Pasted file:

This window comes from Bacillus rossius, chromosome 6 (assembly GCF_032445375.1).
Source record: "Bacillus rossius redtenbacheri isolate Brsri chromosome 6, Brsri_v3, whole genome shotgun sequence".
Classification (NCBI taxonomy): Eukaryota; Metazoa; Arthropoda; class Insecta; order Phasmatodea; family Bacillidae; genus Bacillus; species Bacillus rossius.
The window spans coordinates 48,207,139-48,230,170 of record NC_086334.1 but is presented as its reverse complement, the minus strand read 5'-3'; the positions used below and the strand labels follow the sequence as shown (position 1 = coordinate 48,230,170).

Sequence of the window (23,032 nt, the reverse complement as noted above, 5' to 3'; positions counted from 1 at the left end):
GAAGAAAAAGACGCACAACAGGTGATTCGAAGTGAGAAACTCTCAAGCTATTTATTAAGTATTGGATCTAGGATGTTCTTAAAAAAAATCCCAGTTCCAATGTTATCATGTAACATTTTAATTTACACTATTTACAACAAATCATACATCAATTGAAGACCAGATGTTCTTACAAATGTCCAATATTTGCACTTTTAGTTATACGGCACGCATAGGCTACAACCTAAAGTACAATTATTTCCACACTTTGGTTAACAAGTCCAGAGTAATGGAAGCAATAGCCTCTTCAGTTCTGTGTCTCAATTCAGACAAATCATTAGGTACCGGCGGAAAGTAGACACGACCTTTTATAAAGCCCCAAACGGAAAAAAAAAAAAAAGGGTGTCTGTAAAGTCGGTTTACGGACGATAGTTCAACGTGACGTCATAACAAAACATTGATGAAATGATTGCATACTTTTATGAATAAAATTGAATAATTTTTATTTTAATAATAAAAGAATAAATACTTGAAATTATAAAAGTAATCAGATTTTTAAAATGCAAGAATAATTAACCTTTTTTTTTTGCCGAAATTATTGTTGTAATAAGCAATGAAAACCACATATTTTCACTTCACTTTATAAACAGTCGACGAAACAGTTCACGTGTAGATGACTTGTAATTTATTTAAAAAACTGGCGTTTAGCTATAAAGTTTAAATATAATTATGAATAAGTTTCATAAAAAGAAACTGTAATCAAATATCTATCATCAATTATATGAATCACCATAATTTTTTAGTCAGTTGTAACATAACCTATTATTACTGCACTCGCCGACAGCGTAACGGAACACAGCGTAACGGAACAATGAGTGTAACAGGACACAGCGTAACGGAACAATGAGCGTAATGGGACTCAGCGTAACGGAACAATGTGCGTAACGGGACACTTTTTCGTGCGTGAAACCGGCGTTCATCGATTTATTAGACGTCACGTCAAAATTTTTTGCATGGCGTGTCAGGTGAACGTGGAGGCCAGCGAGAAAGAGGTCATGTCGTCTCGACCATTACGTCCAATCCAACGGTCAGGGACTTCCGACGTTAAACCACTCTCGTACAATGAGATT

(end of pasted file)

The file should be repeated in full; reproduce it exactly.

This window comes from Bacillus rossius, chromosome 6 (assembly GCF_032445375.1).
Source record: "Bacillus rossius redtenbacheri isolate Brsri chromosome 6, Brsri_v3, whole genome shotgun sequence".
Classification (NCBI taxonomy): Eukaryota; Metazoa; Arthropoda; class Insecta; order Phasmatodea; family Bacillidae; genus Bacillus; species Bacillus rossius.
The window spans coordinates 48,207,139-48,230,170 of record NC_086334.1 but is presented as its reverse complement, the minus strand read 5'-3'; the positions used below and the strand labels follow the sequence as shown (position 1 = coordinate 48,230,170).

Sequence of the window (23,032 nt, the reverse complement as noted above, 5' to 3'; positions counted from 1 at the left end):
GAAGAAAAAGACGCACAACAGGTGATTCGAAGTGAGAAACTCTCAAGCTATTTATTAAGTATTGGATCTAGGATGTTCTTAAAAAAAATCCCAGTTCCAATGTTATCATGTAACATTTTAATTTACACTATTTACAACAAATCATACATCAATTGAAGACCAGATGTTCTTACAAATGTCCAATATTTGCACTTTTAGTTATACGGCACGCATAGGCTACAACCTAAAGTACAATTATTTCCACACTTTGGTTAACAAGTCCAGAGTAATGGAAGCAATAGCCTCTTCAGTTCTGTGTCTCAATTCAGACAAATCATTAGGTACCGGCGGAAAGTAGACACGACCTTTTATAAAGCCCCAAACGGAAAAAAAAAAAAAAGGGTGTCTGTAAAGTCGGTTTACGGACGATAGTTCAACGTGACGTCATAACAAAACATTGATGAAATGATTGCATACTTTTATGAATAAAATTGAATAATTTTTATTTTAATAATAAAAGAATAAATACTTGAAATTATAAAAGTAATCAGATTTTTAAAATGCAAGAATAATTAACCTTTTTTTTTTGCCGAAATTATTGTTGTAATAAGCAATGAAAACCACATATTTTCACTTCACTTTATAAACAGTCGACGAAACAGTTCACGTGTAGATGACTTGTAATTTATTTAAAAAACTGGCGTTTAGCTATAAAGTTTAAATATAATTATGAATAAGTTTCATAAAAAGAAACTGTAATCAAATATCTATCATCAATTATATGAATCACCATAATTTTTTAGTCAGTTGTAACATAACCTATTATTACTGCACTCGCCGACAGCGTAACGGAACACAGCGTAACGGAACAATGAGTGTAACAGGACACAGCGTAACGGAACAATGAGCGTAATGGGACTCAGCGTAACGGAACAATGTGCGTAACGGGACACTTTTTCGTGCGTGAAACCGGCGTTCATCGATTTATTAGACGTCACGTCAAAATTTTTTGCATGGCGTGTCAGGTGAACGTGGAGGCCAGCGAGAAAGAGGTCATGTCGTCTCGACCATTACGTCCAATCCAACGGTCAGGGACTTCCGACGTTAAACCACTCTCGTACAATGAGATT